40 Years Ago Today, the Hyde Amendment Became Law
“The Amendment saves about 60,000 people per year, and has saved 2.13 million children since its inception.”
Forty years ago today, the Hyde Amendment became law. The first major pro-life victory after Roe v. Wade, the annual budget rider prevents federal funding from paying for most abortions.
Rep. Henry Hyde’s legacy has saved more than two million babies from abortion. As I reported at The Stream this morning:
However, [Dr. Michael] New, an associate scholar of the Charlotte Lozier Institute and political scientist at the University of Michigan, found that Hyde has saved over two million children from abortion. As described in the report’s Executive Summary, the Amendment saves about 60,000 people per year, and has saved 2.13 million children since its inception.
“Two million lives saved is reason to celebrate,” said CLI president Chuck Donovan. “The Hyde Amendment is popular not just with pro-lifers, but with a majority of Americans — people of diverse backgrounds and beliefs who all agree that forcing taxpayers to fund abortion is wrong.”
There have been over 55 million abortions in America since 1973, meaning that Hyde has prevented 3.5 percent of domestic abortions since Roe v. Wade.
Pro-life advocates are praising the Amendment for its valuable work. "Over two million preborn children have been protected from abortion thanks to the Hyde Amendment. These Americans…were given a chance at life instead of a government-subsidized death,” said Live Action’s Lila Rose in a statement.
“A majority of Americans oppose the use of their taxes to fund abortion,” said SBA List president Marjorie Dannenfelser. The Chair of GOP presidential nominee Donald Trump’s Pro-Life Coalition, Dannenfelser noted that the Amendment has had bipartisan support for the entirety of its existence – until now, as Democrats aim to repeal the measure and force taxpayers to fund abortions for any reason until the day of birth.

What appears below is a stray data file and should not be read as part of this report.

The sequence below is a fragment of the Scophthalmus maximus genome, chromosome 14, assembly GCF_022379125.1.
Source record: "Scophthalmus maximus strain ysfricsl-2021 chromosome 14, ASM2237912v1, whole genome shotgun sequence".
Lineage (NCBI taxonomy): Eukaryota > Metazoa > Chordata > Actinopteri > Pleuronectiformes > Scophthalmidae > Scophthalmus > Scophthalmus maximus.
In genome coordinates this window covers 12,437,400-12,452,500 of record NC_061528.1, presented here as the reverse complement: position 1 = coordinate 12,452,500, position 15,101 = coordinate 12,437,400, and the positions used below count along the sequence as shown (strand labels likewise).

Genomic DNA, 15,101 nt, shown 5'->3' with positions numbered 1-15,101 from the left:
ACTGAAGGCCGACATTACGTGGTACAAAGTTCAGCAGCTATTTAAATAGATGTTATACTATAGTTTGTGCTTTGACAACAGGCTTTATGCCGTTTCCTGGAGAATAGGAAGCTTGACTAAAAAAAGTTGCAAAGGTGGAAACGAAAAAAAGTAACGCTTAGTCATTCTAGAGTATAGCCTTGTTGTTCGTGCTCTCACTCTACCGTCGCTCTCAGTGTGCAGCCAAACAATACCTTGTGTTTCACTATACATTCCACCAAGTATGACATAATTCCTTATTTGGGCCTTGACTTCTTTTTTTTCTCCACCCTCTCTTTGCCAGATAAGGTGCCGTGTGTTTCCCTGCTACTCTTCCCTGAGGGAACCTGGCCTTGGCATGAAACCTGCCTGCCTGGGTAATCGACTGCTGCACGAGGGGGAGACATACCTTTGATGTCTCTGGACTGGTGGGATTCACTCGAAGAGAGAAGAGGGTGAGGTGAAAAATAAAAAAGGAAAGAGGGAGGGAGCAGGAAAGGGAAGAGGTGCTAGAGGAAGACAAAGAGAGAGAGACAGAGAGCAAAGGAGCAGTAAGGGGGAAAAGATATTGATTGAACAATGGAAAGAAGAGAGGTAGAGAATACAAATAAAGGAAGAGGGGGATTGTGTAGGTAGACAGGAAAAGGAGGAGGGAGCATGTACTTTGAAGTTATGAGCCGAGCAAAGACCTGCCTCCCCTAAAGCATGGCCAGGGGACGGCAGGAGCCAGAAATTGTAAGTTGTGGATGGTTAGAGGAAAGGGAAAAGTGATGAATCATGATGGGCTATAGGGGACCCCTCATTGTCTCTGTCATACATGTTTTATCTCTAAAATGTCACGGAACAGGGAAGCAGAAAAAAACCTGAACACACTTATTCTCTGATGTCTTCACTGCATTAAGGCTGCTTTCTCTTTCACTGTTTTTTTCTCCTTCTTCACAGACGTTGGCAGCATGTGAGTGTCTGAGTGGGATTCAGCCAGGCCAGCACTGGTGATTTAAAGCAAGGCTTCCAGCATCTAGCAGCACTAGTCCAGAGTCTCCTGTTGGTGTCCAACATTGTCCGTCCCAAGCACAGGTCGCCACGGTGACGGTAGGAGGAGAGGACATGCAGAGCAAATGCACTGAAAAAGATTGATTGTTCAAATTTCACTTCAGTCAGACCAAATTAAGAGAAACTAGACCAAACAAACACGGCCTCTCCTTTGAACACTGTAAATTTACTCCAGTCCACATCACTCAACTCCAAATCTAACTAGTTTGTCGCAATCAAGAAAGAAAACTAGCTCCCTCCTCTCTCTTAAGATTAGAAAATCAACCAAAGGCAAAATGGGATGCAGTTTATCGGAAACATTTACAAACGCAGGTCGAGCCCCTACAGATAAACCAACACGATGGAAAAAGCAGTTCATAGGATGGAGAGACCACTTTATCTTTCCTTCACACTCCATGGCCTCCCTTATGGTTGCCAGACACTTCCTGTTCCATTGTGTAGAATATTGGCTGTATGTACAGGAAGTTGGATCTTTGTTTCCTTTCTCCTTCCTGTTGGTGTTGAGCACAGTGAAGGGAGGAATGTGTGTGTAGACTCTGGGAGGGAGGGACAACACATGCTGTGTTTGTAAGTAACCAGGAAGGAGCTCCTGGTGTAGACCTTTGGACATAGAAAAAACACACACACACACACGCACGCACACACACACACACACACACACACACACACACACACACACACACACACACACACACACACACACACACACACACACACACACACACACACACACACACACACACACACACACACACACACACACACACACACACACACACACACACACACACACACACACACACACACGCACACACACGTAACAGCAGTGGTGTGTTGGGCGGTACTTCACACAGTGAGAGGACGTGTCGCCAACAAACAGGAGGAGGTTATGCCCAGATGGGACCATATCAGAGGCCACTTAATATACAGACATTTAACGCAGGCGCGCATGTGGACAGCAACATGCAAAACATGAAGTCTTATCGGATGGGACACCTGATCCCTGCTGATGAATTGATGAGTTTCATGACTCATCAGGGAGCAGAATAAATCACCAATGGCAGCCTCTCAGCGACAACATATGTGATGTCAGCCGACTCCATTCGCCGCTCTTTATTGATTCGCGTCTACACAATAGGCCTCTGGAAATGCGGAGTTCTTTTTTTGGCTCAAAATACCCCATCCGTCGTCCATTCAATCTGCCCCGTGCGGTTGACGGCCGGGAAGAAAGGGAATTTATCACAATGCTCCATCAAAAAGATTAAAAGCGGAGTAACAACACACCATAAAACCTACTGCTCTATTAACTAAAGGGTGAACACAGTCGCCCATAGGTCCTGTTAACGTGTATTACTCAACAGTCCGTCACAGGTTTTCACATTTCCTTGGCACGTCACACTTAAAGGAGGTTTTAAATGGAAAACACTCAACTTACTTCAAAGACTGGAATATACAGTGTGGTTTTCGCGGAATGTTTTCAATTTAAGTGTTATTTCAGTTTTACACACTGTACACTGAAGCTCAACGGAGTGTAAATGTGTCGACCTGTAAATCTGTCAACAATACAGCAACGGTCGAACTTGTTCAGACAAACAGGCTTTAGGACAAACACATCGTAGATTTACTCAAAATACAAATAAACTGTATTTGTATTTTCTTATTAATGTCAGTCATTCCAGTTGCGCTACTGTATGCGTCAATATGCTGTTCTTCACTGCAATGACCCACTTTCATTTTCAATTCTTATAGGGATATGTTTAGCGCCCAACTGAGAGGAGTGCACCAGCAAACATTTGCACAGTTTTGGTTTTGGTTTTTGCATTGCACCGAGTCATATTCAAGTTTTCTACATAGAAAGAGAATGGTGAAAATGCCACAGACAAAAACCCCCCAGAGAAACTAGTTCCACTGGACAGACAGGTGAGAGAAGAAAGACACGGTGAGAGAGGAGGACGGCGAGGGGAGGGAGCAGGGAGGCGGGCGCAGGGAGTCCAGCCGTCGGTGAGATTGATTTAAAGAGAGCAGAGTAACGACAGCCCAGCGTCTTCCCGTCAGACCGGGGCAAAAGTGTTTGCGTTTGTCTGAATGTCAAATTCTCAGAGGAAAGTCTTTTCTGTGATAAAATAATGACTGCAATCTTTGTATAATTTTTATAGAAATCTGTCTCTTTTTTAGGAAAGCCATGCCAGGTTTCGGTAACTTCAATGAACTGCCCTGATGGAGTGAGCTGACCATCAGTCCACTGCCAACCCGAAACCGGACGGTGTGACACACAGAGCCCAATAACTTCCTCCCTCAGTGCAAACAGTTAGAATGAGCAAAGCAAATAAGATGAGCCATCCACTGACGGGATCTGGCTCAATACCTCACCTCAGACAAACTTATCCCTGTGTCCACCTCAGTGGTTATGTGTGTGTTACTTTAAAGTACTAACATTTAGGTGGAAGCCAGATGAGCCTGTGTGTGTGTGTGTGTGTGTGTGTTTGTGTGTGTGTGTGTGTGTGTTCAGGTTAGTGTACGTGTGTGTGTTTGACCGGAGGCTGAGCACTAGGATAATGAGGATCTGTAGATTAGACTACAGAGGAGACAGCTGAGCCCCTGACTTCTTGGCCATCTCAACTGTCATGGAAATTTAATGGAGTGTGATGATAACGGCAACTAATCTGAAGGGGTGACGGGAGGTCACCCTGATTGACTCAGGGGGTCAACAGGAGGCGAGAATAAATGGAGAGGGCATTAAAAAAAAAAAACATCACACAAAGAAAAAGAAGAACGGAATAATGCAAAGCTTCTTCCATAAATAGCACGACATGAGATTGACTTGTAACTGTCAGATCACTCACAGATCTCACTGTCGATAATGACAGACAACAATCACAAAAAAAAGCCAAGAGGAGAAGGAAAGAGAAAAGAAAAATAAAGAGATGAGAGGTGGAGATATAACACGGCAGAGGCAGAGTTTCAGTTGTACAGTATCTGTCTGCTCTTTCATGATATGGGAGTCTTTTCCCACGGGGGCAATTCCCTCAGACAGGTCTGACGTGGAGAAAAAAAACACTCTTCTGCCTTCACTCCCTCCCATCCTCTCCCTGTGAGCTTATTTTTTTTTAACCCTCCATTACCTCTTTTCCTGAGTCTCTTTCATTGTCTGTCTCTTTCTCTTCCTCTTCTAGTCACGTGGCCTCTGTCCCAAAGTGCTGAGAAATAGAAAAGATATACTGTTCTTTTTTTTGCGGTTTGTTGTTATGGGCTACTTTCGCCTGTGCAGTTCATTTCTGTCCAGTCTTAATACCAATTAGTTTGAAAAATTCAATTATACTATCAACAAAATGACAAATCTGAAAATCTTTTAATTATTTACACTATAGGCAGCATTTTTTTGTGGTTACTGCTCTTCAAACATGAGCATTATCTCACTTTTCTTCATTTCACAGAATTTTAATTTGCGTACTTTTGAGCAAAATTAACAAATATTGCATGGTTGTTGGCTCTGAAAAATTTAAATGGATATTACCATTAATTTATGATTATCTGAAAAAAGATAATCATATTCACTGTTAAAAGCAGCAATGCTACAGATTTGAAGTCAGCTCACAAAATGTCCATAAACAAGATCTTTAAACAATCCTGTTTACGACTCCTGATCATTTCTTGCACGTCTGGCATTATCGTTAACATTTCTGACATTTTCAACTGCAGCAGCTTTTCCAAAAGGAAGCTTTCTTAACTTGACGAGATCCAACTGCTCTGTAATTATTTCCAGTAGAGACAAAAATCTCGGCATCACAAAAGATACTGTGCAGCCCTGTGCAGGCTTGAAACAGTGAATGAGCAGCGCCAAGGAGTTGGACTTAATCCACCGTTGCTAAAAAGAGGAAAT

From my piece this morning:
The Democratic Party’s platform promises to repeal of the Amendment because it “impede[s] a woman’s access to abortion,” as does party presidential nominee Hillary Clinton. Vice-Presidential nominee Senator Tim Kaine of Virginia has said he will subordinate his support for Hyde to Clinton’s agenda against it if their ticket wins in November.
Conversely, Trump – whose positions on various abortion-related policies have shifted towards pro-life over the course of his campaign – has promised to make the Amendment permanent law (as opposed to its current status as a measure that must be approved by Congress each year).
The Hyde Amendment isn’t perfect. It allows funding for abortions if pregnancies are the result of rape or incest, and if a mother’s life is in danger. Perhaps most importantly, Planned Parenthood is able to access other federal funding streams for abortions, such as abortifacients via Title X funding. And even the Government Accountability Office wasn’t able to entirely distinguish between state and federal funding in a 2015 analysis.
But it has been an important tool for life, as New’s analysis makes clear. The challenge now is to take Americans’ general support for pro-life regulations and laws and turn them into actual legislative, judicial, and cultural accomplishments.